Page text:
HHS proposes one-year delay of ICD-10-CM/PCS
HCPRO Website, April 9, 2012
by Andrea Kraynak, CPC
HHS released a proposed rule today announcing a one-year delay of the implementation of ICD-10-CM/PCS. If finalized, ICD-10 would become effective October 1, 2014.
“Many provider groups have expressed serious concerns about their ability to meet the Oct. 1, 2013, compliance date. The proposed change in the compliance date for ICD-10 would give providers and other covered entities more time to prepare and fully test their systems to ensure a smooth and coordinated transition to these new code sets,” according to an April 9 press release.
“This is what I expected,” says Shannon McCall, RHIA, CCS, CCS-P, CPC, CEMC, CPC-I, CCDS, director of HIM and coding at HCPro, Inc., in Danvers, Mass. “But I am happy to hear that they didn’t seem to consider bypassing ICD-10 and going right to ICD-11. This goes to show that they do see the value in the system.”
She believes this delay will give providers the necessary time to implement and handle the costs associated with the change. “And now that we know the deadline, there is no excuse,” she says. “At this point, we have a date in sight again and we shouldn’t waste away the time that we have. We were given the extra time; use it wisely.”
The proposed rule, “Administrative Simplification: Adoption of a Standard for a Unique Health Plan
Identifier; Addition to the National Provider Identifier Requirements; and a Change to the Compliance Date for ICD-10-CM and ICD-10-PCS Medical Data Code Sets” also proposes the adoption of a unique health plan identifier under HIPAA. That proposal would implement several administrative simplification provisions of the Affordable Care Act and save an estimated $4.6 billion over 10 years for healthcare plans and providers. The proposed rule also includes the adoption of a data element that would serve as an “other entity” identifier (OEID), as well as add a National Provider Identifier (NPI) requirement.
The proposed rule explains that three main issues emerged in recent months regarding the previous October 1, 2013 compliance date, leading HHS to reconsider the deadline:
- The transition to Version 5010 did not go as effectively as expected
- Providers were concerned about a lack of resources due to competing statutory initiatives
- Several surveys and polls showed a lack of readiness for the transition
“While we considered a number of alternatives for the delay…we believe a 1-year delay would provide sufficient time for small providers and small hospitals to become ICD-10 compliant and would be the least financially burdensome to those who had planned to be compliant on October 1, 2013,” the proposed rule states, estimating that a one-year delay would add an estimated 10%-30% to the total cost of implementation for those entities that have already spent or budgeted for the transition.
Those in the healthcare industry offered mixed reactions to the proposed length of the delay.
“It is disheartening and encouraging in many respects. Disheartening for the facilities and practices who spent the money to prepare for the October 1, 2013 deadline but encouraging for those same people to be ahead of the game now as to breathe a little easier,” says James S. Kennedy, MD, CCS, managing director of FTI Consulting in Brentwood, Tenn.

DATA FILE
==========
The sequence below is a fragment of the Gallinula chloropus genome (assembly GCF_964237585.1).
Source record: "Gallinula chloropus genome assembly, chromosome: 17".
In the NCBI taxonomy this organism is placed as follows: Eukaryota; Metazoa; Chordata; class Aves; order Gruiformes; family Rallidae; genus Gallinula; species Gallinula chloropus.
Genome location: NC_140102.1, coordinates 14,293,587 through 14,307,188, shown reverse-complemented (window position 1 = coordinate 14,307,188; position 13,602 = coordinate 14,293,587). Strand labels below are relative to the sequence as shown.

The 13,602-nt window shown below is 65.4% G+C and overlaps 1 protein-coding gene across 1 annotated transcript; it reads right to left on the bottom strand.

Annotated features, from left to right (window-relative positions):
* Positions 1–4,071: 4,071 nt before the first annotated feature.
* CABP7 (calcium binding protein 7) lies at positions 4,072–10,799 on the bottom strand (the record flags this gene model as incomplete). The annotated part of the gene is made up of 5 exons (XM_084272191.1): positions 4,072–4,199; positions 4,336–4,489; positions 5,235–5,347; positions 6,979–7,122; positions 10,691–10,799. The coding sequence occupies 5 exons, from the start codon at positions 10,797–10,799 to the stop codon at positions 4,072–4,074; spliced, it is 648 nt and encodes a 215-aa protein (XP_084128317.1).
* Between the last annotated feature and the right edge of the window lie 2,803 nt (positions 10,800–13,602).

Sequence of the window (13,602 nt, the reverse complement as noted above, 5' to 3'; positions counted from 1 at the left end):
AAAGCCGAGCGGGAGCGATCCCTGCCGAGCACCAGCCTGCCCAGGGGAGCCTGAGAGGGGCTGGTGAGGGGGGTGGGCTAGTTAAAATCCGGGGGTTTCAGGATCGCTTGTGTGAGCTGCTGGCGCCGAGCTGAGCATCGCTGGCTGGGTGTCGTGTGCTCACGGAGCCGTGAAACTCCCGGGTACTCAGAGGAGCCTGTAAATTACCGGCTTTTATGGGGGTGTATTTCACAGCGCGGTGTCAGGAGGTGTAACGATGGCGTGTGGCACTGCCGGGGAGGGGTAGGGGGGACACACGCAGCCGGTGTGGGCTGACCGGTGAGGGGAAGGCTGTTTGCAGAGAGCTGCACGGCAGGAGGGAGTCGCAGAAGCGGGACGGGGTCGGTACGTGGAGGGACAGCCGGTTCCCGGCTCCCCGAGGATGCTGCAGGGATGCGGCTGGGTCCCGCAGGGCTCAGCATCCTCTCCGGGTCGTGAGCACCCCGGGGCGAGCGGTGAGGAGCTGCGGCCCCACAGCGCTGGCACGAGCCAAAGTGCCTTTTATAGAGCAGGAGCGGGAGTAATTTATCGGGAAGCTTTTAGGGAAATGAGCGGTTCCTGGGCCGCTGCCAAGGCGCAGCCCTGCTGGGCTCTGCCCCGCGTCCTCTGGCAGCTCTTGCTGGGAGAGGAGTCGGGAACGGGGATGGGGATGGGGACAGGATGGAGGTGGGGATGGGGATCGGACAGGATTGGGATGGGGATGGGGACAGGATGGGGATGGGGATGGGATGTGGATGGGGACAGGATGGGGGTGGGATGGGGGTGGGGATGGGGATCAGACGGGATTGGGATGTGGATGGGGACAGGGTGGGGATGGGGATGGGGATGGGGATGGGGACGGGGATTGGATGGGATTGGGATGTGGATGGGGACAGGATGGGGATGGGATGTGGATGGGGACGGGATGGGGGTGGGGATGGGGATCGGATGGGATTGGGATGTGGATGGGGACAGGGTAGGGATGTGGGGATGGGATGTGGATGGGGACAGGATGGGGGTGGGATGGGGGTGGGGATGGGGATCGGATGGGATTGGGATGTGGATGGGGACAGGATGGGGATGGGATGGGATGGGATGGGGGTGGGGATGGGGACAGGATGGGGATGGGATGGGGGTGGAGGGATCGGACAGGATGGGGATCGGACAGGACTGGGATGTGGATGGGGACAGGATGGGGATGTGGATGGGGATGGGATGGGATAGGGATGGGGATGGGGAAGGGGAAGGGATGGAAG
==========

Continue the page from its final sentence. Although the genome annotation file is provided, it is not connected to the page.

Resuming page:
“The best way to prepare for ICD-10 implementation continues [to be] to first practice ICD-9-CM correctly and then negotiate the differences in ICD-10” Kennedy says. This [proposal could] give us another year to get our infrastructure together and fill in the documentation and coding gaps so facilities can be ready to adapt to ICD-10.”
Meanwhile Cheryl Ericson, MS, RN, clinical documentation improvement education director for HCPro Inc, points out, “This gives everyone an opportunity to slow down, take a deep breath.”
“Most organizations should maintain their current course of progress so that coders become fluent in ICD-10. This just gives everyone extra time for improvement and gives us greater opportunities to recognize weaknesses in documentation,” she says.
She notes that the 2013 compliance deadline was going to be tight for most organizations, but the delay will give everyone time to consider dual coding prior to implementation. “Take this as a blessing in disguise. Train your staff members and get them comfortable so that when the transition does come, it won’t be as stressful,” Ericson says.
Rose T. Dunn, MBA, RHIA, CPA, FACHE, chief operating officer of First Class Solutions, Inc. in Maryland Heights, Mo., and former president, board member, and interim CEO of AHIMA, is disappointed that CMS is delaying a full year and would have preferred only a six-month postponement. “I’d continue to encourage providers to prepare for ICD-10 at a calmer pace and take advantage of spreading the cost of implementation over another year,” she says.
To comment on the proposed rule, visit www.regulations.gov. Comments are due within 30 days of publication in the Federal Register. The rule is due to publish in the April 17 edition of the Federal Register.
Editor’s note: For more information, view the related Fact Sheet. A display copy of the proposed rule is available online. The original announcement of a potential delay came earlier this year in a February 16 press release.
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